While other studies have shown that stress and negative marital quality can influence mortality and blood pressure, there has not been research that discussed how it might affect married couples over time. Using systolic blood pressure as a gauge, researchers assessed whether an individual's blood pressure is influenced by their own as well as their partner's reports of chronic stress and whether there are gender differences in these patterns. [More]
Researchers discover genetic factors key to POMC cells

Researchers discover genetic factors key to POMC cells

The little voice inside your head that tells you to eat, or stop eating, isn't a little voice - it's actually a cluster of about 10,000 specialized brain cells. And now, an international team of scientists has found tiny triggers inside those cells that give rise to this "voice", and keep it speaking throughout life. [More]
High status gestures assumed to stimulate psychological, physiological processes

High status gestures assumed to stimulate psychological, physiological processes

Hands pressed to the hips or perhaps leaning back with arms crossed behind the head are typical poses of power. Referred to power poses or high status gestures in technical jargon, they are assumed to stimulate both psychological and physiological processes. [More]
Mouse model may help understand the physiology behind complex brain disorders

Mouse model may help understand the physiology behind complex brain disorders

Complex brain disorders, such as autism or schizophrenia, still puzzle scientists because their causes lie hidden in early events of brain development, which are still poorly understood. [More]
NASH patients more likely to have increased intestinal permeability, shows study

NASH patients more likely to have increased intestinal permeability, shows study

Non-alcoholic steatohepatitis (NASH), the more severe form of non-alcoholic fatty liver disease (NAFLD) that can progress to liver fibrosis and cirrhosis, is associated with leakiness of the intestinal wall, which in turn may worsen liver disease, according to research published in Cellular and Molecular Gastroenterology and Hepatology, the new basic science journal of the American Gastroenterological Association. [More]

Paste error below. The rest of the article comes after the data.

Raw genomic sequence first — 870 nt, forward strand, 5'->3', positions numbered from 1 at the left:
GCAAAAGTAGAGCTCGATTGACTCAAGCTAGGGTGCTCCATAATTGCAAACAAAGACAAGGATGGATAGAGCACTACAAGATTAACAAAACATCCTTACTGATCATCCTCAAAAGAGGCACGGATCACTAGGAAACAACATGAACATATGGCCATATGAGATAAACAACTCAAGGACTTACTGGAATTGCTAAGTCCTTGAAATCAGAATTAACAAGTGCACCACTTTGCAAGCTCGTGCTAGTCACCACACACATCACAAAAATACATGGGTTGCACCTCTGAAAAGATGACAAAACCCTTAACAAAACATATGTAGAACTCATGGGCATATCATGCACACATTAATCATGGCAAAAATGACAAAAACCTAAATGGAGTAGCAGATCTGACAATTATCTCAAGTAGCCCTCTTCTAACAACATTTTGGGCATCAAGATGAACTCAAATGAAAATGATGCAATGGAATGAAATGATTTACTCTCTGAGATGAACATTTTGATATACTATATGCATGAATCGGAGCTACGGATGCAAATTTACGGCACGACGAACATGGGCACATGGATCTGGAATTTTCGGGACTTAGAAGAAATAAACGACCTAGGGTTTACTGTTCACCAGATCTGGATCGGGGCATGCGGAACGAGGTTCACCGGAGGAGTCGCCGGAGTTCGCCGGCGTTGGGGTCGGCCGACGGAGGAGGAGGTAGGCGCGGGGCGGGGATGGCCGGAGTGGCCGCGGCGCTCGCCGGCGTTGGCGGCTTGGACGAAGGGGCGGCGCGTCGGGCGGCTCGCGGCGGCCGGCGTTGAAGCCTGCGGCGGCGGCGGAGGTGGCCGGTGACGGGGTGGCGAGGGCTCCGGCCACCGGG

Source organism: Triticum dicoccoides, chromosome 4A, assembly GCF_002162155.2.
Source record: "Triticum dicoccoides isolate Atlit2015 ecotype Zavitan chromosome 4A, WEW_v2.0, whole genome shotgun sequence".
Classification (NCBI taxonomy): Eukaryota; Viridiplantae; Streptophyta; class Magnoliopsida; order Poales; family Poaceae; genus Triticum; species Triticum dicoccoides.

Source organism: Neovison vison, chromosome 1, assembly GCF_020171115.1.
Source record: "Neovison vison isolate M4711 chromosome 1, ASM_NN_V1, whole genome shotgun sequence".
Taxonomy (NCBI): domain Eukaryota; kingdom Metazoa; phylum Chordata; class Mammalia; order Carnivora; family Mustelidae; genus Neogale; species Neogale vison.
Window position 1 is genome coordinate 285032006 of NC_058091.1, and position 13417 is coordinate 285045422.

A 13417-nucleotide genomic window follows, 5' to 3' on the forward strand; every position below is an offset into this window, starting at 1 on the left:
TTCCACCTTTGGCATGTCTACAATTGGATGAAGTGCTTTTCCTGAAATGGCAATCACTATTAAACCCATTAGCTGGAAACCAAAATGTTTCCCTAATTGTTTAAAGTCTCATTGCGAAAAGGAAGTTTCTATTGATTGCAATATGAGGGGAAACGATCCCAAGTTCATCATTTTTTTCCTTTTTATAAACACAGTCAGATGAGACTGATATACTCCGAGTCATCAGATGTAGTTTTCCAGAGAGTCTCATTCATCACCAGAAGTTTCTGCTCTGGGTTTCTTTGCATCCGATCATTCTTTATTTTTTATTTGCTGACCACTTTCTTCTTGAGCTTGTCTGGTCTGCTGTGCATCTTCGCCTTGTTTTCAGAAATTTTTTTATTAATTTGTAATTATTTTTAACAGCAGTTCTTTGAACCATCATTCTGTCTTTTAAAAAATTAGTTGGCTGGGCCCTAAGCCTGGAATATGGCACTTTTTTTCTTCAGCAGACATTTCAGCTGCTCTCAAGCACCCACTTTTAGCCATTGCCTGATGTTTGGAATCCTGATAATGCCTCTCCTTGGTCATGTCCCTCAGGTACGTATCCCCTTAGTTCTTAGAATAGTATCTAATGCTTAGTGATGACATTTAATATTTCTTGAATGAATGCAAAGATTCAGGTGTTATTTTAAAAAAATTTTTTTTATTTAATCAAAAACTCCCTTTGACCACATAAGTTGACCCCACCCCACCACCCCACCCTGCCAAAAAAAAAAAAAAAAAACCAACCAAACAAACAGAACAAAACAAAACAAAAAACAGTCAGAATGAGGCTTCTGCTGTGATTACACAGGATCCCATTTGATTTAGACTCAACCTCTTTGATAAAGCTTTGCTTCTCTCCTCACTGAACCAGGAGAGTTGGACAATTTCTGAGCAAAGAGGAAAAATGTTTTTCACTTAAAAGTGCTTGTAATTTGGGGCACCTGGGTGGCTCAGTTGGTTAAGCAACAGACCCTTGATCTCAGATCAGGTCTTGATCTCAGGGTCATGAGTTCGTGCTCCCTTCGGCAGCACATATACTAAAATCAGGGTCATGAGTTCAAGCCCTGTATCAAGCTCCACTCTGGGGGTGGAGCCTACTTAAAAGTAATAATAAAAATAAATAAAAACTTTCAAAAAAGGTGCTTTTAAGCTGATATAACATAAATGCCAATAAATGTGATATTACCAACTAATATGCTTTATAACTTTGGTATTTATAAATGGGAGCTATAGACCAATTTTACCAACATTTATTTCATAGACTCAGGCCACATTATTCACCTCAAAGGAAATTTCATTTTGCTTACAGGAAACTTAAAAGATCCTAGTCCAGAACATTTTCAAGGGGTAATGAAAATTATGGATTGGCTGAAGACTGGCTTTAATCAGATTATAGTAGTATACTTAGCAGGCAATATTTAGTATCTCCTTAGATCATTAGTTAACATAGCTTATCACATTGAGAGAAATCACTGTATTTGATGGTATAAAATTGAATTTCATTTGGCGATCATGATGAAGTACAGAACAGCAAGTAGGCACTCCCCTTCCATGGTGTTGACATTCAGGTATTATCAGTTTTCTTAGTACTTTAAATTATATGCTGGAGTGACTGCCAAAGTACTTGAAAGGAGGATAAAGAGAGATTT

UC Davis' John S. Werner wins 2015 Verriest Medal from International Colour Vision Society

UC Davis' John S. Werner wins 2015 Verriest Medal from International Colour Vision Society

John S. Werner, a UC Davis neuroscientist and international authority on visual perception, has been selected to receive the 2015 Verriest Medal from the International Colour Vision Society for his contributions to understanding the structural and functional basis of color vision, how and why vision changes across the life span, and factors that contribute to loss of vision associated with disease. He will receive the award at the society's biennial symposium in Sendai, Japan, in July. [More]
Novel molecule inhibits cancer-causing transcription factors

Novel molecule inhibits cancer-causing transcription factors

A novel molecule designed by scientists at the University of Massachusetts Medical School and the University of Virginia inhibits progression of a hard-to-treat form of recurring acute myeloid leukemia (AML) in patient tissue. [More]
Combined therapy boosts growth in short children with low IGF-1

Combined therapy boosts growth in short children with low IGF-1